Worst of all is the possibility that the economy will, as it did in the ’30s, end up stuck in a prolonged deflationary trap.
We’re already closer to outright deflation than at any point since the Great Depression. In particular, the private sector is experiencing widespread wage cuts for the first time since the 1930s, and there will be much more of that if the economy continues to weaken.
As the great American economist Irving Fisher pointed out almost 80 years ago, deflation, once started, tends to feed on itself. As dollar incomes fall in the face of a depressed economy, the burden of debt becomes harder to bear, while the expectation of further price declines discourages investment spending. These effects of deflation depress the economy further, which leads to more deflation, and so on.
And deflationary traps can go on for a long time. Japan experienced a “lost decade” of deflation and stagnation in the 1990s — and the only thing that let Japan escape from its trap was a global boom that boosted the nation’s exports. Who will rescue America from a similar trap now that the whole world is slumping at the same time?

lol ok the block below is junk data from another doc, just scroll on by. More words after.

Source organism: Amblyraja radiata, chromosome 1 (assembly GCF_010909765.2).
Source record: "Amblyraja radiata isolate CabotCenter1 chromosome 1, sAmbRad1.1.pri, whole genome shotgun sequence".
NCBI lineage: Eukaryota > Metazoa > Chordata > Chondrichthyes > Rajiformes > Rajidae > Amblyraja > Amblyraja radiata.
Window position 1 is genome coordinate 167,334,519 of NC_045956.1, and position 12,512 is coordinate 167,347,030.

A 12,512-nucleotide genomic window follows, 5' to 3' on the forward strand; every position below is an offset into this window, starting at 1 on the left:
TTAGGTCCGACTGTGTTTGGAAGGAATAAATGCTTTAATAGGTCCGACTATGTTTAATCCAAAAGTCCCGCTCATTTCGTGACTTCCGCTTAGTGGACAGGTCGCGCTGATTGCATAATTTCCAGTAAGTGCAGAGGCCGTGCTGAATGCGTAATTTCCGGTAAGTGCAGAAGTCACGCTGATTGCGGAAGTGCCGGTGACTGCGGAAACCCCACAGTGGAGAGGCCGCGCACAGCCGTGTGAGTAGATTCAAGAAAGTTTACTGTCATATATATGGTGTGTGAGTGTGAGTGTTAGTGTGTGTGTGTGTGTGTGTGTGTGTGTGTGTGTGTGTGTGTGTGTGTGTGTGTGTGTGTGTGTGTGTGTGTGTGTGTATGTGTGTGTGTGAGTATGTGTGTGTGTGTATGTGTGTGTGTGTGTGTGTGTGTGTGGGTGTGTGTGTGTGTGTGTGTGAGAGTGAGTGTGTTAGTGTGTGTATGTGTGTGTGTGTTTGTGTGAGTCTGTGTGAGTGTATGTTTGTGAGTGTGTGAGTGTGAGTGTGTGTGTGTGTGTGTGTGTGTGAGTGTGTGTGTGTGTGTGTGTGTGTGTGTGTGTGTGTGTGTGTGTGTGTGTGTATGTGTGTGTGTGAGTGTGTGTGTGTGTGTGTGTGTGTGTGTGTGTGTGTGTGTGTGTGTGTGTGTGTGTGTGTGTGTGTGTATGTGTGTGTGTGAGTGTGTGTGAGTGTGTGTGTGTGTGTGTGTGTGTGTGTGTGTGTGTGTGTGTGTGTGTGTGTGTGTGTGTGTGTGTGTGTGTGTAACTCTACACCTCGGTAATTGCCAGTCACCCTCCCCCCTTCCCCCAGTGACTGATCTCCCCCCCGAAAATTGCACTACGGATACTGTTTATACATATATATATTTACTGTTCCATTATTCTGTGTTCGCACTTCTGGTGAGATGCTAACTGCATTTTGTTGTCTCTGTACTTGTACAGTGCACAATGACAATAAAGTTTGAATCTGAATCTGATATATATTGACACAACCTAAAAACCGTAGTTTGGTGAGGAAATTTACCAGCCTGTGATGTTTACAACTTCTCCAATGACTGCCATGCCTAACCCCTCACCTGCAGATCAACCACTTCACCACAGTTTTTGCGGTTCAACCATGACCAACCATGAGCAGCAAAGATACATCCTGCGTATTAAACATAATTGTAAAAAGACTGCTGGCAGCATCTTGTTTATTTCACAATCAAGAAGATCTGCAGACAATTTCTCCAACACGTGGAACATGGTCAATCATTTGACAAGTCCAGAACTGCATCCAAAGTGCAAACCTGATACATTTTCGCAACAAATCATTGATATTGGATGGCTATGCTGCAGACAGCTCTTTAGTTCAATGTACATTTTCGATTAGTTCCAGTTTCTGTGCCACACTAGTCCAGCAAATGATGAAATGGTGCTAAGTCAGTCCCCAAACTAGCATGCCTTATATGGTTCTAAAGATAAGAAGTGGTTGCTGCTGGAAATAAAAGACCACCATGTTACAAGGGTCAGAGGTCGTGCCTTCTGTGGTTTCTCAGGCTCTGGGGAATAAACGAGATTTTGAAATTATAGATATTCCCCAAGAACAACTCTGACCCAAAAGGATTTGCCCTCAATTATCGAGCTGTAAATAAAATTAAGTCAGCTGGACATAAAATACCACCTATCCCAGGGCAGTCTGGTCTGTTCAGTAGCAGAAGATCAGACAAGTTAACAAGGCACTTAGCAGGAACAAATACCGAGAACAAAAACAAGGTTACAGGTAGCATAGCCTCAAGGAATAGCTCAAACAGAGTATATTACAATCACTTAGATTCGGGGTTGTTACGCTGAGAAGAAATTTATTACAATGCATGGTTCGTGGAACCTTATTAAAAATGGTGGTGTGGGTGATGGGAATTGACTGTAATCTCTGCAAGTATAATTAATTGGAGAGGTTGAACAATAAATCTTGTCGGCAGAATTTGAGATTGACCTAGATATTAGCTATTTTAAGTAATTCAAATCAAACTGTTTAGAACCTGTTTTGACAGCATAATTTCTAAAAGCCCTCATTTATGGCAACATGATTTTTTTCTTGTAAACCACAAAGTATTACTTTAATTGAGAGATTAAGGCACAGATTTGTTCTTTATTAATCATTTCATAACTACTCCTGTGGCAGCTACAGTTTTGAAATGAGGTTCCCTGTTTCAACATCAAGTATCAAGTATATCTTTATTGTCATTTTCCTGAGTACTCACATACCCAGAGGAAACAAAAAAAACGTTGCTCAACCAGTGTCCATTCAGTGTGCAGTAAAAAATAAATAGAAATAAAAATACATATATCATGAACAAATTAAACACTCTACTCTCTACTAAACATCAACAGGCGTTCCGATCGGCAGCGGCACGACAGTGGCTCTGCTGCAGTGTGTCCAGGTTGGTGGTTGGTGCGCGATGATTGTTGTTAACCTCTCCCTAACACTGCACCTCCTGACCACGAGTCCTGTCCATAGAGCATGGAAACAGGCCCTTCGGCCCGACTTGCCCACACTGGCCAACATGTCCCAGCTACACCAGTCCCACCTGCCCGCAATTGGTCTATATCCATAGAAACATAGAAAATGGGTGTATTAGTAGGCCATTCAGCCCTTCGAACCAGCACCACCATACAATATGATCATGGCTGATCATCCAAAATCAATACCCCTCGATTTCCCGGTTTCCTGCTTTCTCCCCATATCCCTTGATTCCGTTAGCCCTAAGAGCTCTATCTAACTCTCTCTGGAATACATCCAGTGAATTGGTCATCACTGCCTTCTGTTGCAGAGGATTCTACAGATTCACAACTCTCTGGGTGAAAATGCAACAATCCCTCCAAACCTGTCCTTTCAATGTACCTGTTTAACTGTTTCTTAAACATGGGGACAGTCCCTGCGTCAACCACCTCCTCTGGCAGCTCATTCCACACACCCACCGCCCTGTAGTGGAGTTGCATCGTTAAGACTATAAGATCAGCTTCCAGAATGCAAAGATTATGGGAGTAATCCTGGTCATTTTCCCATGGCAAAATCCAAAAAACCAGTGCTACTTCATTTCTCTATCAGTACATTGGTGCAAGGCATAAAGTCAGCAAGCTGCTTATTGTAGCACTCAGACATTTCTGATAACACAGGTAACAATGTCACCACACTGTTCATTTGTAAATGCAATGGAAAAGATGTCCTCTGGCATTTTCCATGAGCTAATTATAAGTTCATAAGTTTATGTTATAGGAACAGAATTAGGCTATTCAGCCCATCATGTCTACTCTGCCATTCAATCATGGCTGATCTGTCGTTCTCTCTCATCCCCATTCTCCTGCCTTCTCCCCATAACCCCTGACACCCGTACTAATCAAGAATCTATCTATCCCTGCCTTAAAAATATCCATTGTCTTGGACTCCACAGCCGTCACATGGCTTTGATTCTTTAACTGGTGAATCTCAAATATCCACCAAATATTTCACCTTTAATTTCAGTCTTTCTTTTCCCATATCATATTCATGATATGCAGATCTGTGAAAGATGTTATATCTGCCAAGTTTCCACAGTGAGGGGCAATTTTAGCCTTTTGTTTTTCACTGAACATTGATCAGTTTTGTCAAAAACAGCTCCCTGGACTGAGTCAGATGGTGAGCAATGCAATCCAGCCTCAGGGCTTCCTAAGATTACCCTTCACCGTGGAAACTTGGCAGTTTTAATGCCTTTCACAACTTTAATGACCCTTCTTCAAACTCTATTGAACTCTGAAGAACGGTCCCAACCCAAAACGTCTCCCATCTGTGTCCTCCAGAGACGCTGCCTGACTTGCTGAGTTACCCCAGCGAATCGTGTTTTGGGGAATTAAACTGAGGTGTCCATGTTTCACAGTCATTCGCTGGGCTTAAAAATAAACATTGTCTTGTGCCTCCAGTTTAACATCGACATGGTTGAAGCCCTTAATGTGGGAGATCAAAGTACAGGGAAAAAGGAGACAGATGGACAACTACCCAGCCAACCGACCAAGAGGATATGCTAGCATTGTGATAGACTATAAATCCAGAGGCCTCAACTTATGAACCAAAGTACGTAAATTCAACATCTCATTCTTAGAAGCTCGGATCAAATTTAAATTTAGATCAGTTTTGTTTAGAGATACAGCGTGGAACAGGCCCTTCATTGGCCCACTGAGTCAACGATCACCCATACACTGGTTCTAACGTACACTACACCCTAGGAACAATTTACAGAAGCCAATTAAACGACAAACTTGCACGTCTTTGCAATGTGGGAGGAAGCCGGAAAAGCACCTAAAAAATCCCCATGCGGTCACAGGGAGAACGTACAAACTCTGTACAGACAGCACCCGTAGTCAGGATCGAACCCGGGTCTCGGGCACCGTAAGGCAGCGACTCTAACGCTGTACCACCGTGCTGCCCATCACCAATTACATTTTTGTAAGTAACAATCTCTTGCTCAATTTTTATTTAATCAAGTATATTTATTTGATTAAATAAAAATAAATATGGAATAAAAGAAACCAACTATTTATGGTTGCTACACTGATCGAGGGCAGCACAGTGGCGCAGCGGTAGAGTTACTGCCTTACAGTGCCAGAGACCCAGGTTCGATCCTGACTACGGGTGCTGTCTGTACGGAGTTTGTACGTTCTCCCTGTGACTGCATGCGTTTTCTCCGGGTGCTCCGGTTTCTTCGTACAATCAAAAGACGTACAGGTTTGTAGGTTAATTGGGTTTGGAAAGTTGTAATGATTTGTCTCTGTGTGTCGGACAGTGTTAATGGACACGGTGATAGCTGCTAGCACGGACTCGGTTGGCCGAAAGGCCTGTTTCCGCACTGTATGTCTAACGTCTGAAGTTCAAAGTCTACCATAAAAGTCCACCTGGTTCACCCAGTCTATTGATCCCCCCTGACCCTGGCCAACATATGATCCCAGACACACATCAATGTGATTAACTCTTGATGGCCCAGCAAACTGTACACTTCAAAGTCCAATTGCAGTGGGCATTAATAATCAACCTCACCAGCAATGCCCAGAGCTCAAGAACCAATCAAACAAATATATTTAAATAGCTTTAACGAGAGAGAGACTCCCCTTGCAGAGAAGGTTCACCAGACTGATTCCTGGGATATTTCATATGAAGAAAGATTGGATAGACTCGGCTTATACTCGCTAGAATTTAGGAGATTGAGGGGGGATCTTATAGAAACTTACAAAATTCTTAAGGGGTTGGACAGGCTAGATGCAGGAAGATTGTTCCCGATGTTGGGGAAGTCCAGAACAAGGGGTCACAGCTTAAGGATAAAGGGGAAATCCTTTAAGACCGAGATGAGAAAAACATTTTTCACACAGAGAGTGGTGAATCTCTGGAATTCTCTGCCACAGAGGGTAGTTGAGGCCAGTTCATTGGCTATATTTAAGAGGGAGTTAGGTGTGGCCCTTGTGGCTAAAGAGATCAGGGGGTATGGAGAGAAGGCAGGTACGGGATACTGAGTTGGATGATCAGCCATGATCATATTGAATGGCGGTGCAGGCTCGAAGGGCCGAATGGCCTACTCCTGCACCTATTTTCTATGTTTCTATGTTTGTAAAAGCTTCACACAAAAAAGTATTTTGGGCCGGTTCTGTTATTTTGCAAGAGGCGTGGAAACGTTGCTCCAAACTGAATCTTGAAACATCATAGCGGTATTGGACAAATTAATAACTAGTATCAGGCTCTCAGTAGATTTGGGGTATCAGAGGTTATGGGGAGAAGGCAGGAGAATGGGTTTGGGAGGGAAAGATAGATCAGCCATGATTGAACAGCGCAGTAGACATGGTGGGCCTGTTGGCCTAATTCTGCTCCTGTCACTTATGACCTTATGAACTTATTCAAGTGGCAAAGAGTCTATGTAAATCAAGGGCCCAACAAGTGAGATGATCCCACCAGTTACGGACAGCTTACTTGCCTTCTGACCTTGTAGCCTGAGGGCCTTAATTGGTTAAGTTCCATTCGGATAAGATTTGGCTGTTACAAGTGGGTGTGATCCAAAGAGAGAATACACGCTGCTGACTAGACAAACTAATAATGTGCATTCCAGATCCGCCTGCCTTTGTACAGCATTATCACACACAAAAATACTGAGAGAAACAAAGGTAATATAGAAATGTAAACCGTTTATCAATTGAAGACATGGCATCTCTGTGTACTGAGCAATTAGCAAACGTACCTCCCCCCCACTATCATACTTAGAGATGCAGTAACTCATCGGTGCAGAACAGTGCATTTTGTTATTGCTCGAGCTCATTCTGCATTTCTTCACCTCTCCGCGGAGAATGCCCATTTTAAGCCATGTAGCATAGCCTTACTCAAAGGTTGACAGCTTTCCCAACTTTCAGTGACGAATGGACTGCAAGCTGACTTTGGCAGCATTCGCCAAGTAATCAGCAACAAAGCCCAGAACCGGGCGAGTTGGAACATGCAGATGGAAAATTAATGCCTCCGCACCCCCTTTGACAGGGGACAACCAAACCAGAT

Would the Obama economic plan, if enacted, ensure that America won’t have its own lost decade? Not necessarily: a number of economists, myself included, think the plan falls short and should be substantially bigger. But the Obama plan would certainly improve our odds. And that’s why the efforts of Republicans to make the plan smaller and less effective — to turn it into little more than another round of Bush-style tax cuts — are so destructive.
So what should Mr. Obama do? Count me among those who think that the president made a big mistake in his initial approach, that his attempts to transcend partisanship ended up empowering politicians who take their marching orders from Rush Limbaugh. What matters now, however, is what he does next.